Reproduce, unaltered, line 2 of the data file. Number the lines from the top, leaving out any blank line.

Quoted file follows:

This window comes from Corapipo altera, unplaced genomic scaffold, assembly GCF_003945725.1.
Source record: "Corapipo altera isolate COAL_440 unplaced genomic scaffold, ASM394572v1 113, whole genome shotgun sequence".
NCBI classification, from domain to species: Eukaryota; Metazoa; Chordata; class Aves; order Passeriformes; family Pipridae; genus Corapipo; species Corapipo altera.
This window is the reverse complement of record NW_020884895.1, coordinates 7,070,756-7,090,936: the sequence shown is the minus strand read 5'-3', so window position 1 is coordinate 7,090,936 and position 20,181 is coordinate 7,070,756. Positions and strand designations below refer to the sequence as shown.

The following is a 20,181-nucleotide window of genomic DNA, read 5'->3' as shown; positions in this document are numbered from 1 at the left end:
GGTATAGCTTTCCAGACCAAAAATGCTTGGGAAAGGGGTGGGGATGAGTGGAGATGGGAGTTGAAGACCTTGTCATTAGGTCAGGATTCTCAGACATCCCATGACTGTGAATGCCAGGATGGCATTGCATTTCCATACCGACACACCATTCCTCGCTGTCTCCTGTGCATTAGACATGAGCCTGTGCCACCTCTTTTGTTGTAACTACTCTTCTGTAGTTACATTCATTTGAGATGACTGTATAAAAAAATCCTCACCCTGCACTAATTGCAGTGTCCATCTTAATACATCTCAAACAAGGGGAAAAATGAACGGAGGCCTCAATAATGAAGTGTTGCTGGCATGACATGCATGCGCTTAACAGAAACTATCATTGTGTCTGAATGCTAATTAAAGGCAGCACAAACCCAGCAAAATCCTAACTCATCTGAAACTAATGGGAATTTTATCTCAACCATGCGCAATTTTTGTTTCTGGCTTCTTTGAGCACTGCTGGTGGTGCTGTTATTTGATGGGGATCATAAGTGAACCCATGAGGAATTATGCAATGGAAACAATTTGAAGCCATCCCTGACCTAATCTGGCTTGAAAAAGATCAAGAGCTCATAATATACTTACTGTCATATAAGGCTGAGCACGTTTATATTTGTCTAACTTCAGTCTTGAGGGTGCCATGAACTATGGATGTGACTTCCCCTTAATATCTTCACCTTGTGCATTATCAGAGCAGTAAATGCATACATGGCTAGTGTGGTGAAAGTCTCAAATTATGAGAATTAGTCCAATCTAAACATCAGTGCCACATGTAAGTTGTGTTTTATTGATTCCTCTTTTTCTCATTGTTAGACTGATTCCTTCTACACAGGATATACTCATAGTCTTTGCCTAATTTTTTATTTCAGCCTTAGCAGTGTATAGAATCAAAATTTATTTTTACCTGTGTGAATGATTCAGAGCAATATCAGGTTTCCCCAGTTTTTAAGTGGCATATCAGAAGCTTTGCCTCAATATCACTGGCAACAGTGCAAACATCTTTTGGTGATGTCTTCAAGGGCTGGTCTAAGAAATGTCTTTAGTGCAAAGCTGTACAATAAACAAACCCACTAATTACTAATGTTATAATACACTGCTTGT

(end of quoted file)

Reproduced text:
Source record: "Corapipo altera isolate COAL_440 unplaced genomic scaffold, ASM394572v1 113, whole genome shotgun sequence".